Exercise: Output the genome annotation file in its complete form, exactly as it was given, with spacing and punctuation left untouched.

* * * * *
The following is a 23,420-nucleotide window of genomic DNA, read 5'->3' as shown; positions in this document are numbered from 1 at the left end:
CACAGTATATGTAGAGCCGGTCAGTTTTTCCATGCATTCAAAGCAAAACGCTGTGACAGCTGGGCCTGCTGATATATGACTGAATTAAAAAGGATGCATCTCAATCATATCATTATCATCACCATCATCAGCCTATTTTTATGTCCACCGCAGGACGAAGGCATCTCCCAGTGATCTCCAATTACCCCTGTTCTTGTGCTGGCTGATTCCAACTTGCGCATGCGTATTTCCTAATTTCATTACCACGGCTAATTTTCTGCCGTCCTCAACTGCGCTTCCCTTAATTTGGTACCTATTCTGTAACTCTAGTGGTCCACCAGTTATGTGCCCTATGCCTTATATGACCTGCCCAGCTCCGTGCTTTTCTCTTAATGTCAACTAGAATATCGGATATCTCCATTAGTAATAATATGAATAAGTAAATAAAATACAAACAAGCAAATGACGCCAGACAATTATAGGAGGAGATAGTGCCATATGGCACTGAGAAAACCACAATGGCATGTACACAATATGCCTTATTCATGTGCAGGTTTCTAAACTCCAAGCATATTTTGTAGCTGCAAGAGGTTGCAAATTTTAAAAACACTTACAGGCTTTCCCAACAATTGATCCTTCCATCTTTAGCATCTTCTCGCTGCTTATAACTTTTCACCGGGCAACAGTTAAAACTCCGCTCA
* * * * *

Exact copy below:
The following is a 23,420-nucleotide window of genomic DNA, read 5'->3' as shown; positions in this document are numbered from 1 at the left end:
CACAGTATATGTAGAGCCGGTCAGTTTTTCCATGCATTCAAAGCAAAACGCTGTGACAGCTGGGCCTGCTGATATATGACTGAATTAAAAAGGATGCATCTCAATCATATCATTATCATCACCATCATCAGCCTATTTTTATGTCCACCGCAGGACGAAGGCATCTCCCAGTGATCTCCAATTACCCCTGTTCTTGTGCTGGCTGATTCCAACTTGCGCATGCGTATTTCCTAATTTCATTACCACGGCTAATTTTCTGCCGTCCTCAACTGCGCTTCCCTTAATTTGGTACCTATTCTGTAACTCTAGTGGTCCACCAGTTATGTGCCCTATGCCTTATATGACCTGCCCAGCTCCGTGCTTTTCTCTTAATGTCAACTAGAATATCGGATATCTCCATTAGTAATAATATGAATAAGTAAATAAAATACAAACAAGCAAATGACGCCAGACAATTATAGGAGGAGATAGTGCCATATGGCACTGAGAAAACCACAATGGCATGTACACAATATGCCTTATTCATGTGCAGGTTTCTAAACTCCAAGCATATTTTGTAGCTGCAAGAGGTTGCAAATTTTAAAAACACTTACAGGCTTTCCCAACAATTGATCCTTCCATCTTTAGCATCTTCTCGCTGCTTATAACTTTTCACCGGGCAACAGTTAAAACTCCGCTCA